Blackbirdan online journal of literature and the artsSpring 2017  Vol. 16 No. 1
an online journal of literature and the arts
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Tell me a story,you say, once we settle,
ready for words. Tell me a story
about freedom. We shift apart,
embrace, shift again. And I wonder,
aren’t stories what we tell ourselves
when we are not free? It may be
that thirst and the quest to relieve
that thirst are what passes for being free.
It may be that only love is free,
arising as it wills. Do we know
what sorts and separates and seals us
apart, self-enclosed? If I could, I’d be
a river—a river carries sky on its skin.
Tell a story, you whisper. And Who am I,
I muse, meaning who am I inside the story?
In stories as in dreams one can play
all the parts. Husk off your name,
Beloved—that’s when the singing starts.
And now it starts. I begin to see a river
coursing through a meadow. I see
olive trees and the dark mouth of the cave.
I’m listening to the river and to the
singing head afloat in the river’s current.


And yes, it’s the severed head of Orpheus
singing, his dark hair spread out
as if on a pillow, river the only bed
that floats what’s left of him
into time and space, singing. The maenads
have killed him, and he’s singing,
he whose pain caused him to lose
the woman he wanted returned to life.
Is this consequence or punishment
or whim? With her, he’d been alone
alone as a tree is, or a flower in the field,
a pebble, a fawn, a cloud  . . . each thing
integral and entire. It had been his gift
to sing each thing forth,
his voice the god’s flute. He had known
only fullness. And when Eurydice
was taken, he grieved, he went
willingly into the dark of the earth,
he bargained, he sang her back—song
now the bargain we make with loss,
and it isn’t free. The price
is uncertainty. He wasn’t to look back
to see if she followed. You know the story.
He couldn’t bear the pain of not knowing.
So he did, he turned his head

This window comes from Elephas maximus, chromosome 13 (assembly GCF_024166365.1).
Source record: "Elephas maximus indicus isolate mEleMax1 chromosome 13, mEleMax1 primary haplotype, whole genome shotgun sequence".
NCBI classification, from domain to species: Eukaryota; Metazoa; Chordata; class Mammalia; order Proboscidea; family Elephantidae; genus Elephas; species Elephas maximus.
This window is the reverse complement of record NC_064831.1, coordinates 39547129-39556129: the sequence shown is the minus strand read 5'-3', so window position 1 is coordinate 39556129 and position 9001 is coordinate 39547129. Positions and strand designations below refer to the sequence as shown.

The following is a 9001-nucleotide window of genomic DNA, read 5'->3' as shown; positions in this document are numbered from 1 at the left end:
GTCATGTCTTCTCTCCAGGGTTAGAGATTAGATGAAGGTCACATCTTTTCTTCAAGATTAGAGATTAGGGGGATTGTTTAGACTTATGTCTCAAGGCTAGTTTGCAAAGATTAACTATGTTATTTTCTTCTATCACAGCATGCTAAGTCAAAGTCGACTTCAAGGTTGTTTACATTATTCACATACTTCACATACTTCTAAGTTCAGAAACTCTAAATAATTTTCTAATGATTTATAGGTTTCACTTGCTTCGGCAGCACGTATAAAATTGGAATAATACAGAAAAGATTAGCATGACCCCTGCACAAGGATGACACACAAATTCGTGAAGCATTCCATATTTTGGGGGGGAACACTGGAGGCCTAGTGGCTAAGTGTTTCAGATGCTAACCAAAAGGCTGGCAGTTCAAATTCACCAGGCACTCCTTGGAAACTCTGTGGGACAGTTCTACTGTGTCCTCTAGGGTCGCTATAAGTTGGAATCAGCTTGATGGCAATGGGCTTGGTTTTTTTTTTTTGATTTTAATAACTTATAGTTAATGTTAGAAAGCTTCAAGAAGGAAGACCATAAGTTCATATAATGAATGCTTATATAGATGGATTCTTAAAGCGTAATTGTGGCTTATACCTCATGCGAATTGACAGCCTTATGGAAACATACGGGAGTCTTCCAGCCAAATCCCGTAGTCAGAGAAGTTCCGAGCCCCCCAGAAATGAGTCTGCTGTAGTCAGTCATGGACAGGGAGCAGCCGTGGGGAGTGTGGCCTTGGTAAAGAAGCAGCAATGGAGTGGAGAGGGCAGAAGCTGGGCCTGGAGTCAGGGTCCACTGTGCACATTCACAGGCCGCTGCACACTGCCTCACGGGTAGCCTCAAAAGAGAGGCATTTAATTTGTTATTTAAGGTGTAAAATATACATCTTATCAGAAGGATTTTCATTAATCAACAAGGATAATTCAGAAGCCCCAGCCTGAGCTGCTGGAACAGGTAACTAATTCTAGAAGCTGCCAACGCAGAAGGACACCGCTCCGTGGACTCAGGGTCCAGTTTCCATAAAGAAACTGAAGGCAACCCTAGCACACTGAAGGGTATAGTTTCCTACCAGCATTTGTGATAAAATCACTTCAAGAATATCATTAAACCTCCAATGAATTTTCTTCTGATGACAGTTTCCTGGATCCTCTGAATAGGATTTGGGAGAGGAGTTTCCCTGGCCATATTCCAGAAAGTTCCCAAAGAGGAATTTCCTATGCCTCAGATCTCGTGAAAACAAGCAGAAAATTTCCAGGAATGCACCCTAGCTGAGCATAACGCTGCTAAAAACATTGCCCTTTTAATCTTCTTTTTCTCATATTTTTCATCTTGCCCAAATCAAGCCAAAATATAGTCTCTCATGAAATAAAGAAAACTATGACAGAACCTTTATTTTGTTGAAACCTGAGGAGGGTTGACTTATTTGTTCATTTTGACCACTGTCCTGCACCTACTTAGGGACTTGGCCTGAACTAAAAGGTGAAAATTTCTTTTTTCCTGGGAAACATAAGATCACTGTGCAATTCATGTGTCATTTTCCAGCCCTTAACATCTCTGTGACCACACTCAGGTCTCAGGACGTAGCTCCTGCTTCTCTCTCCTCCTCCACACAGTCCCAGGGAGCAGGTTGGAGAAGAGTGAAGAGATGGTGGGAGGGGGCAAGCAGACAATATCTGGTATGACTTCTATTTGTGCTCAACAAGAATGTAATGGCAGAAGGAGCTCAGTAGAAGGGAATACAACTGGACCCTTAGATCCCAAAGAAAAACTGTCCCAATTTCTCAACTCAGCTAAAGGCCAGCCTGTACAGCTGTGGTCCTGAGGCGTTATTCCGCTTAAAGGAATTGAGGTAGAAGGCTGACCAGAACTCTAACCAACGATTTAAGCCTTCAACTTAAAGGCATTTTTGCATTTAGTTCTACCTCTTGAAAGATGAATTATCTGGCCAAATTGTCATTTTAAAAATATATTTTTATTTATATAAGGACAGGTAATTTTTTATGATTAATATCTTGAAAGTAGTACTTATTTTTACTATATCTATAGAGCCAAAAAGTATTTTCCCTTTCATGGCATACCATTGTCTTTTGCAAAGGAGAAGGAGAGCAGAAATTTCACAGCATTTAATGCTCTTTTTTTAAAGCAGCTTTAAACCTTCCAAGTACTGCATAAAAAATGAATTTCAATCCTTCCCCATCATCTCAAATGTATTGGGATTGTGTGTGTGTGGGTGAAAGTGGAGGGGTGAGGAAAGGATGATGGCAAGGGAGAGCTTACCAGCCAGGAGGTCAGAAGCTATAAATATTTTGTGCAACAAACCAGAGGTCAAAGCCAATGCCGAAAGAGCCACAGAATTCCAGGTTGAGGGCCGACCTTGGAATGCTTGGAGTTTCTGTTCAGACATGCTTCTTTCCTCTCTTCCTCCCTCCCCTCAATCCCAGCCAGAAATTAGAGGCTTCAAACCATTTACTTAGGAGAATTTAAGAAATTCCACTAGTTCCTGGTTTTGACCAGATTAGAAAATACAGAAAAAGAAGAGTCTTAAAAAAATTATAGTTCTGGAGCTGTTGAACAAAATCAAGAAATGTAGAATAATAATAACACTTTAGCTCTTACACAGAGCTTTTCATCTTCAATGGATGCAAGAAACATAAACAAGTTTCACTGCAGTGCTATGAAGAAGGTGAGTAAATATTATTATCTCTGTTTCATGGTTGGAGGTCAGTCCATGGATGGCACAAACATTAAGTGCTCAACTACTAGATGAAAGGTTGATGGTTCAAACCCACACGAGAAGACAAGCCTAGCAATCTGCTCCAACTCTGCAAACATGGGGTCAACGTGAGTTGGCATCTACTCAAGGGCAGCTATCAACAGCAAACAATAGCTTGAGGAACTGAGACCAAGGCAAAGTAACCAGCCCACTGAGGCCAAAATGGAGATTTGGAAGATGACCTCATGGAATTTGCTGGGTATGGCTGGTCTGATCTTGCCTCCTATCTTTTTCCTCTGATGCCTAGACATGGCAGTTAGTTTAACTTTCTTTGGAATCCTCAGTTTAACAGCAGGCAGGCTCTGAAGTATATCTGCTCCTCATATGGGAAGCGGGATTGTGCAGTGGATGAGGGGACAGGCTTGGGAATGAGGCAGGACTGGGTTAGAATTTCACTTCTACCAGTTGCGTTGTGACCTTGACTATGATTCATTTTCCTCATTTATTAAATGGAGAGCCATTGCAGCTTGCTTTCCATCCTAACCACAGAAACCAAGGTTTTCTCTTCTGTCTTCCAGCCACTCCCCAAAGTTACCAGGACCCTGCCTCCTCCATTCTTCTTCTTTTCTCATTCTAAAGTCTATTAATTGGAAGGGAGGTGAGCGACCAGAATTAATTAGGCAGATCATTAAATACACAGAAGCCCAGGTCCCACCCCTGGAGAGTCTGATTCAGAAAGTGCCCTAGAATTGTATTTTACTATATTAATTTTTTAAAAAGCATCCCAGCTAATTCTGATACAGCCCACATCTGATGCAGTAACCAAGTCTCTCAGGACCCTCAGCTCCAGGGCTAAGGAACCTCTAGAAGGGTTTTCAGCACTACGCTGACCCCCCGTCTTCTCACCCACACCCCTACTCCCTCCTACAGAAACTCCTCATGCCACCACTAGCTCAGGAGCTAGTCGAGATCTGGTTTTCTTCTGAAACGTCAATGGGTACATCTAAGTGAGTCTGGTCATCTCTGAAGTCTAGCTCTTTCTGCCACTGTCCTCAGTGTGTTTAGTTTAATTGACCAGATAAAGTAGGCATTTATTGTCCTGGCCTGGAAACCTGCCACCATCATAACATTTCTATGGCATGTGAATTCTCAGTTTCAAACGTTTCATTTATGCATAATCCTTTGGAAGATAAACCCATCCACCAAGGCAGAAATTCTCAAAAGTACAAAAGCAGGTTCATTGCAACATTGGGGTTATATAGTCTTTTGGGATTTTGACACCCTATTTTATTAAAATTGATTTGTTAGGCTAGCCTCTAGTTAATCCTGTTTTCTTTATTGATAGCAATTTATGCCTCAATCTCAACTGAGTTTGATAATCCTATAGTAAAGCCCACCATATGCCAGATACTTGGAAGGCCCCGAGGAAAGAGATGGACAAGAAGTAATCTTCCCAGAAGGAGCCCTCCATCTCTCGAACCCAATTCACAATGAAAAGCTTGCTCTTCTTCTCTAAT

and he looked into the emptiness . . .


Was she there? She was, or she had been.
Trusting the gradual return of her nature
from mist to flesh, she had followed.
Her hands unfurling, the lifeline
in her palm once again rivering in.
Her nipples hardening in the cold, dank air,
the whorls of her ear petals blooming.
She could open her eyes—but the gods
had withheld her voice. Pure transience
has no voice. She couldn’t breathe
a syllable or sigh that would let him know
she followed, approaching the light,
brighter now that she could see the river.
Blown back the moment he looked into her eyes.
Dissolving back into a mist. You know how mist
rises off a river—like that, but in darkness.


We shift apart, embrace, shift again
as needs must. You will forget me,
Beloved, I know that, and there are
no gods to supplicate. When I return
to the landscape of the story,
it’s to the human figures I turn, as if
through them I might learn to refrain
from what must at root be fear.
To be in a story is a small allowance
of what feels free. To be in a story
is to study the self by forgetting it.
Meanwhile, there’s this daily life
gathering blow-down branches
for kindling; digging the garden,
listening to the river, to the wind,
to the owl; calling back to the owl
as we both sift what is, watching mist
from the sky reflected on the river
as it lifts into actual, open sky. I wait
for the story to continue, if it will.
What remains? There’s a spray of fern
near her foot as Eurydice turns back
into a mist, as she must. Does she see it?
This bit of fern, whose prism of lit dew
as yet clarifies nothing . . .  

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